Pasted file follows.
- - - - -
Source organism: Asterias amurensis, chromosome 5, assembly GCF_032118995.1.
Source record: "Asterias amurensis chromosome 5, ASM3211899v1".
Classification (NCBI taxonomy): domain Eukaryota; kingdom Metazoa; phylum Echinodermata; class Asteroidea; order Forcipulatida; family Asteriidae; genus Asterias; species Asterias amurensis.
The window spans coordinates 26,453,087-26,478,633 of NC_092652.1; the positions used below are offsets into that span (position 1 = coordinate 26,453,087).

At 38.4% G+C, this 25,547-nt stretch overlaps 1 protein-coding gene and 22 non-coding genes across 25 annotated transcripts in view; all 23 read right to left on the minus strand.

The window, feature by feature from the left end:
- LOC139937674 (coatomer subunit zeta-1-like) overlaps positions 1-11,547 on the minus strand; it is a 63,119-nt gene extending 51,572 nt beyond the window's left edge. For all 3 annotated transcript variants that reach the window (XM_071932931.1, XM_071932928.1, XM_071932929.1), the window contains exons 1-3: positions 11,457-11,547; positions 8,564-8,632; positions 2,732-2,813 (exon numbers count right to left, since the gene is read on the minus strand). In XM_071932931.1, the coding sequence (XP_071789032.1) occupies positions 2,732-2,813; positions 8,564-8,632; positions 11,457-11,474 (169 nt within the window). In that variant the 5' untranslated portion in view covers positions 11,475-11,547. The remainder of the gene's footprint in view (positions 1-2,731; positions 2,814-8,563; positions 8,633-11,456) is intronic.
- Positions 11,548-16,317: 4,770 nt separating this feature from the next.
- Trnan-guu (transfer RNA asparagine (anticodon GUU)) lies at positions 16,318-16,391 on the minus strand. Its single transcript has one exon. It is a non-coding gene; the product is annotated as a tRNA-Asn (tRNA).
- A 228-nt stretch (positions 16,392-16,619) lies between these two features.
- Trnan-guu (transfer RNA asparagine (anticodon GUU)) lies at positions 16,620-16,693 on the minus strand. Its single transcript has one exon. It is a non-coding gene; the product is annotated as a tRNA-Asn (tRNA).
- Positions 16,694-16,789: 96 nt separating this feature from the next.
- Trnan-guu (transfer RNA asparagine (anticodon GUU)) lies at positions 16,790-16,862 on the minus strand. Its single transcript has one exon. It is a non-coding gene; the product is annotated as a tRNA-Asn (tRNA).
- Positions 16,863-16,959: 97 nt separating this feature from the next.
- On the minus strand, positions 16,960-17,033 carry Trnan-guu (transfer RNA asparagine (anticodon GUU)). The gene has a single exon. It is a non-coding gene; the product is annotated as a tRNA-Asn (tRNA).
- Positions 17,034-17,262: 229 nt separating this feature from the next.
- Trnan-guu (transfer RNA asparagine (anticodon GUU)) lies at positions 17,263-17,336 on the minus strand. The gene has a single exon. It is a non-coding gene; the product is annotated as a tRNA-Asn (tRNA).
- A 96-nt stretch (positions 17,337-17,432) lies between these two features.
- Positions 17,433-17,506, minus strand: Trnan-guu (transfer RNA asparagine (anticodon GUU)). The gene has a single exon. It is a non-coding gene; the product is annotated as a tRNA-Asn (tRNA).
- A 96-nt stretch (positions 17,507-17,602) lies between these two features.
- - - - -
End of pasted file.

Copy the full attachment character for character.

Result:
Source organism: Asterias amurensis, chromosome 5, assembly GCF_032118995.1.
Source record: "Asterias amurensis chromosome 5, ASM3211899v1".
Classification (NCBI taxonomy): domain Eukaryota; kingdom Metazoa; phylum Echinodermata; class Asteroidea; order Forcipulatida; family Asteriidae; genus Asterias; species Asterias amurensis.
The window spans coordinates 26,453,087-26,478,633 of NC_092652.1; the positions used below are offsets into that span (position 1 = coordinate 26,453,087).

At 38.4% G+C, this 25,547-nt stretch overlaps 1 protein-coding gene and 22 non-coding genes across 25 annotated transcripts in view; all 23 read right to left on the minus strand.

The window, feature by feature from the left end:
- LOC139937674 (coatomer subunit zeta-1-like) overlaps positions 1-11,547 on the minus strand; it is a 63,119-nt gene extending 51,572 nt beyond the window's left edge. For all 3 annotated transcript variants that reach the window (XM_071932931.1, XM_071932928.1, XM_071932929.1), the window contains exons 1-3: positions 11,457-11,547; positions 8,564-8,632; positions 2,732-2,813 (exon numbers count right to left, since the gene is read on the minus strand). In XM_071932931.1, the coding sequence (XP_071789032.1) occupies positions 2,732-2,813; positions 8,564-8,632; positions 11,457-11,474 (169 nt within the window). In that variant the 5' untranslated portion in view covers positions 11,475-11,547. The remainder of the gene's footprint in view (positions 1-2,731; positions 2,814-8,563; positions 8,633-11,456) is intronic.
- Positions 11,548-16,317: 4,770 nt separating this feature from the next.
- Trnan-guu (transfer RNA asparagine (anticodon GUU)) lies at positions 16,318-16,391 on the minus strand. Its single transcript has one exon. It is a non-coding gene; the product is annotated as a tRNA-Asn (tRNA).
- A 228-nt stretch (positions 16,392-16,619) lies between these two features.
- Trnan-guu (transfer RNA asparagine (anticodon GUU)) lies at positions 16,620-16,693 on the minus strand. Its single transcript has one exon. It is a non-coding gene; the product is annotated as a tRNA-Asn (tRNA).
- Positions 16,694-16,789: 96 nt separating this feature from the next.
- Trnan-guu (transfer RNA asparagine (anticodon GUU)) lies at positions 16,790-16,862 on the minus strand. Its single transcript has one exon. It is a non-coding gene; the product is annotated as a tRNA-Asn (tRNA).
- Positions 16,863-16,959: 97 nt separating this feature from the next.
- On the minus strand, positions 16,960-17,033 carry Trnan-guu (transfer RNA asparagine (anticodon GUU)). The gene has a single exon. It is a non-coding gene; the product is annotated as a tRNA-Asn (tRNA).
- Positions 17,034-17,262: 229 nt separating this feature from the next.
- Trnan-guu (transfer RNA asparagine (anticodon GUU)) lies at positions 17,263-17,336 on the minus strand. The gene has a single exon. It is a non-coding gene; the product is annotated as a tRNA-Asn (tRNA).
- A 96-nt stretch (positions 17,337-17,432) lies between these two features.
- Positions 17,433-17,506, minus strand: Trnan-guu (transfer RNA asparagine (anticodon GUU)). The gene has a single exon. It is a non-coding gene; the product is annotated as a tRNA-Asn (tRNA).
- A 96-nt stretch (positions 17,507-17,602) lies between these two features.